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T. Živković. On the Baptism of the Serbs and Croats...

T. Živković

ON THE BAPTISM OF THE SERBS AND CROATS
IN THE TIME OF BASIL I (867–886)

The entry of the Serbs and Croats into Christendom belongs to that set of ques-
tions on which the modern historiography did not provide the final answer1. The aim of
this study is to shed more lights on this process from the Byzantine perspective, and to
examine the information that Emperor Basil I (867–886) either baptized or considerably
contributed to the process of Christianization among the Croats, Serbs, and other Slavs
of Dalmatia. By examining this specific Byzantine view on the baptism of the Croats
and Serbs, one would be able to understand not only whether the Serbs and Croats were
baptized during the reign of Basil I or not, but also to understand from when they should
be considered (as a medieval society) as the part of oikoumene, i. e. the world inhabited
by Christians. The analysis of the Byzantine point of view on this issue shall eventually
reveal some additional evidence. The issue of baptism of a natio and its regnum also can-
not be treated separately from the wider political context, and it is rather a consequence

1 On the baptism of the Serbs and Croats, see: Radojičić G. S. La date de la conversion des Serbes //
Byzantion. 1952. Vol. 22. P. 253–256; Dujčev I. Une ambassade byzantine auprès des Serbes au
IXe siècle // ЗРВИ. 1961. Књ. VII. 7. С. 53–60; Mandić D. Pokrštenje Hrvata // Idem. Rasprave
i prilozi iz stare hrvatske povijesti. Rim, 1963. S. 1–18; Waldmüller L. Die ersten Begegnungen
der Slawen mit dem Christentum und den christlichen Völkern vom VI. bis VIII. Jh. Amsterdam,
1976; Klaić N. O problemima stare domovine, dolaska i pokrštavanja dalmatinskih Hrvata //
ZČ. 1984. Letnik 39. S. 253–270; Максимовић Љ. Покрштавање Срба и Хрвата // ЗРВИ.
1996. Књ. XXXV. С. 155–174; Алимов Д. Е. «Переселение» и «крещение»: к проблеме
формирования хорватской этничности в Далмации // SSBP. 2008. № 2 (4). С. 94–116; Curta
F. Emperor Heraclius and the Conversion of the Croats and the Serbs // Medieval Christianitas.
2010. Vol. 3. P. 121–138; Dzino D. Becoming Slav, Becoming Croat: Identity Transformations in
Post-Roman and Early Medieval Dalmatia. Leiden; Boston, 2010. P. 201–208; Živković T. De
conversione Croatorum et Serborum — A Lost Source. Belgrade, 2012.

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of sophisticated political relations between the major powers interested in a specific
natio or its regnum2.

The additional problem is that the most number of Byzantine narrative sources rel-
evant for the Dalmatia or Southern Slavs for the 9th century are actually composed in the
middle of the 10th century, or even later3. It was only George the Monk, flourishing in the
second half of the 9th century, who wrote a Chronicle extended until 867. Unfortunately,
his interest was deeply to fight iconoclasm4, and for the period between 820 and 867,
George the Monk wrote only dozen of pages, in which historical narratives are scarce5.
After George the Monk, there is a huge gap in Byzantine historiography, which lasted
until the middle of the 10th century when the writers such as: Symeon the Logothete,
Pseudo-Symeon, Joseph Genesius, and Theophanes Continuatus, are encounted. Their
perspective on the events which occured during the 9th century is tenative and generally
in the accordance with political needs of the Macedonian dynasty6. Symeon Logothete
and Joseph Genesius also could be easily two writers on the same task, who had to elabo-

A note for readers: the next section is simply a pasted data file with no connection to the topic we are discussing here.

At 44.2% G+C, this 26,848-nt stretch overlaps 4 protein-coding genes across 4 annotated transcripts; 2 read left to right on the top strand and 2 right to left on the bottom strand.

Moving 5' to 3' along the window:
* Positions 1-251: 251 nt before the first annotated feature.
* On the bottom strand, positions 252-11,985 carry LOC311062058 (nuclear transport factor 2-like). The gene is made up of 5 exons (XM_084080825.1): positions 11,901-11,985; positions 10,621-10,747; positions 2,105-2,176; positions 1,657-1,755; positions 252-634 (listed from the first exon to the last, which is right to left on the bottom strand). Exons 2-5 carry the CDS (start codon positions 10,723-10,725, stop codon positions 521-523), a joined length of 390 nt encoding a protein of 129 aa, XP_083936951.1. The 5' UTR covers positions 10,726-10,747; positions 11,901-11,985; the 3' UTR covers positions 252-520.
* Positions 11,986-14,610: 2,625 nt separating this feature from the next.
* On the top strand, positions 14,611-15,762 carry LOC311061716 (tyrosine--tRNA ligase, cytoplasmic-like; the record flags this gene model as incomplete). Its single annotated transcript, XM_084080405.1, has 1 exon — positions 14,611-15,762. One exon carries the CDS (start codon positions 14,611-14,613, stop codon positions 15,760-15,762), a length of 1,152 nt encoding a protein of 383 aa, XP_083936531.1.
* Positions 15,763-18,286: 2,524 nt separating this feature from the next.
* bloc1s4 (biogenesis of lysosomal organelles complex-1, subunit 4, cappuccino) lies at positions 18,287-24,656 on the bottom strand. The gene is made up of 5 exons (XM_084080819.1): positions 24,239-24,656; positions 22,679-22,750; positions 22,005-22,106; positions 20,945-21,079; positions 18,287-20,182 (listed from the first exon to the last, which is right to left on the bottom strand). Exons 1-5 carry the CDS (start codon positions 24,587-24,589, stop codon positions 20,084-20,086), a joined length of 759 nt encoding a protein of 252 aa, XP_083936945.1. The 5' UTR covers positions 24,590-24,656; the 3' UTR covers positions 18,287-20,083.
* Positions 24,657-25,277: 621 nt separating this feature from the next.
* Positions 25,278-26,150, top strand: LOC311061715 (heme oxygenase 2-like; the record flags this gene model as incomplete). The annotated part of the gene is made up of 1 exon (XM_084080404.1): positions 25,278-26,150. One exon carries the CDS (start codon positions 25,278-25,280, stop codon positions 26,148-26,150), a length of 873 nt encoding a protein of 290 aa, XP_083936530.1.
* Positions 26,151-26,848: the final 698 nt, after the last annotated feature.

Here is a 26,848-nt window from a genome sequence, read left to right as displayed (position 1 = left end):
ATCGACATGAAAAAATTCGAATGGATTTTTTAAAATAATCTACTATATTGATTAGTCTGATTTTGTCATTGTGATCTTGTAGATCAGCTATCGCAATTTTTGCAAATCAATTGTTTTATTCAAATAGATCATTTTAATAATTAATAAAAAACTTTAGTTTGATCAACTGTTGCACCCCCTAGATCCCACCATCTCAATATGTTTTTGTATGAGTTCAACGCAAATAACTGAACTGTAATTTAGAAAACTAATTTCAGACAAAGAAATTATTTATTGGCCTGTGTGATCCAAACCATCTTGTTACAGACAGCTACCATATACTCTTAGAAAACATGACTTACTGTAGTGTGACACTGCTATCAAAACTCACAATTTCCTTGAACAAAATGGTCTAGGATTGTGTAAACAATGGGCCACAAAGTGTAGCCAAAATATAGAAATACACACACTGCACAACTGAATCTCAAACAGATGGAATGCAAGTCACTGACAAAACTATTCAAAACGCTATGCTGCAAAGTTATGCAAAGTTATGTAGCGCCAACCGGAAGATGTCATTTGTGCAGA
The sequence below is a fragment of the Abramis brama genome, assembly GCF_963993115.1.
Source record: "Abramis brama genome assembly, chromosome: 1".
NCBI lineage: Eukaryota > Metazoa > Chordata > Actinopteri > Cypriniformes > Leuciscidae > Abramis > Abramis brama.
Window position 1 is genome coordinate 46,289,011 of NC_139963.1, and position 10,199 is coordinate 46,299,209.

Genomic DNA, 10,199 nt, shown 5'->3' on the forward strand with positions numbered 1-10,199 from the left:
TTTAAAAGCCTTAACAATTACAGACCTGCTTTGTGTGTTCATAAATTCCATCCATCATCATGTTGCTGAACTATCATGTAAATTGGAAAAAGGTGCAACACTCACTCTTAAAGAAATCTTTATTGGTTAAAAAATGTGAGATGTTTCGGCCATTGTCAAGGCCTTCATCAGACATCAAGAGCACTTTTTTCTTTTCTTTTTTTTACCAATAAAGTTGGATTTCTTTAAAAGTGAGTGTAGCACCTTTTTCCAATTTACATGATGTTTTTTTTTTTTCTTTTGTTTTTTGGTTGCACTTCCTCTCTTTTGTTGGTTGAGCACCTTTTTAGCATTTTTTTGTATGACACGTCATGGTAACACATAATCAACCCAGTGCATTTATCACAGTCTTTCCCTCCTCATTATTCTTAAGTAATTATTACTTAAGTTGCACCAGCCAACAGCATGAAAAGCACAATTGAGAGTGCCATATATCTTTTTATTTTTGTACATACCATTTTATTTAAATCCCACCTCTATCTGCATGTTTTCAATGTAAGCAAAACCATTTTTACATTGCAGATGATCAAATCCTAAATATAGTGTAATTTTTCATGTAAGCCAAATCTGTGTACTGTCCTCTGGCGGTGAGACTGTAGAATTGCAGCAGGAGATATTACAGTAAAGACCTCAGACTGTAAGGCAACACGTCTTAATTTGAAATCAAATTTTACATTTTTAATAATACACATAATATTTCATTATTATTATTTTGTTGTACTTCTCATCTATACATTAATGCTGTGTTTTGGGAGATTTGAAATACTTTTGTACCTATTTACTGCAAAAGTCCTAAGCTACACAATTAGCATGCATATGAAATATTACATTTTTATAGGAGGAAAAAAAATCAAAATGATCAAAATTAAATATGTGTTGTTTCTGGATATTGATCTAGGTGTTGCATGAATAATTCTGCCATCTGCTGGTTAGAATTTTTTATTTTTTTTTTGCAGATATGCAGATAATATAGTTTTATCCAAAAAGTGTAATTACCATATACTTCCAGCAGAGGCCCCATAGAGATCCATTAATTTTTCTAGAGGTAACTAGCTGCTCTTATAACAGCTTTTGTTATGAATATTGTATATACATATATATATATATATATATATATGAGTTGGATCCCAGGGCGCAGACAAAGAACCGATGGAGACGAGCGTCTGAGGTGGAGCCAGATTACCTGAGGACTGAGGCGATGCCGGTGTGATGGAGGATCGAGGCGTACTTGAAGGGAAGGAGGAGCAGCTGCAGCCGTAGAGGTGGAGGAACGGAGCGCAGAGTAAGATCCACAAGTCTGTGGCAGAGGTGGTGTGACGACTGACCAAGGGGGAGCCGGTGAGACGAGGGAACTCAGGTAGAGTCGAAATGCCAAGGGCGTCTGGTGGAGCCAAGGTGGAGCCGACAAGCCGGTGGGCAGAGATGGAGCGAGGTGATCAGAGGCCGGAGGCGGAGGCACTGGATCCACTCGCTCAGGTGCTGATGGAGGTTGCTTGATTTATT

rate the Byzantine history from 813 until 912, presumbly on the command of Constantine
VII Porhpyrogenitus. Both works could be also just attempts to create that history, and,
as the earliest Russian chronicle suggests, there should be at least another chronicle (or
a version of the above mentioned chronicles) covering the same time and originated at
the court of Constantine Porphyrogenitus7. It is highly probable that all these authors8
were based on the same sources and having been supervised through their entire work
by Constantine Porphyrogenitus. Therefore, Theophanes Continuatus should be their
main source for the period 813–886. If there were some older narative sources, origi-
nated during the first half of the 9th century, then that material was, at least partially,
already included in the Continuator of Theophanes. On the other hand, if Constantine
Porphyrogenitus had used various documents from the first half of the 9th century for
the first four books of the Continuator of Theophanes, then these same documents were
most probably available to some extent to the above mentioned authors who wrote at the

2 For instance, the best examples are the rulers of Moravia and Bulgaria during the 9th century,
but also the rulers of the Danes or Slavs on the Elbe River. See: Fletcher R. A. The Barbarian
Conversion: From Paganism to Cristianity. New York, 1998. P. 224–225, 336–341, et passim.
3 Mango C. When was Michael III born? // DOP. 1967. Vol. 21. P. 253.
4 See: Treadgold W. The Chronological Accuracy of the «Chronicle» of Symeon Logothete for
the Years 813–845 // DOP. 1979. Vol. 33. P. 159–160.
5 Georgii Monachi Chronicon / Ed. C. De Boor. Lipsiae, 1904. Vol. II. P. 792–803.
6 See, for instance: Μαρκοπουλος Α. Η χρονογραφία του Ψευδοσυμεών και οι πηγές της. Ιωάννινα,
1978; Hunger H. Die Hochsprachliche profane Literatur der Byzantiner. München, 1978;
Shepard J. The Uses of «History» in Byzantine Diplomacy: Observations and Comparisons //
Porphyrogenita: Essays on the History and Literature of Byzantium and the Latin East in Honour
of Julian Chrysostomides / Ed. by C. Dendrinos, J. Harris, I. H. Crook, J. Herrin. Aldershot,
2003. P. 91–115.
7 Повесть временных лет. СПб., 1910. C. 17. Стб. 5. — The author started to use absolute
chronology, as well as, indictions, from the beginning of Michael III’s rule, reffering to the
«Greek chronicles».
8 Theophanus Continuatus. Ioannes Cameniata. Symeon magister. Georgius monachus / Ed. I. Bekkerus.
Bonnae, 1838 (= Theoph. Cont.).

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the same emperor sent him to claim the throne of Croatia. On the other hand, Pope
John VIII wrote at the begining of 879 to Zdeslav, and from that letter it is clear that
Zdeslav was considered as the ruler who recognized Rome as his spiritual and ecclesias-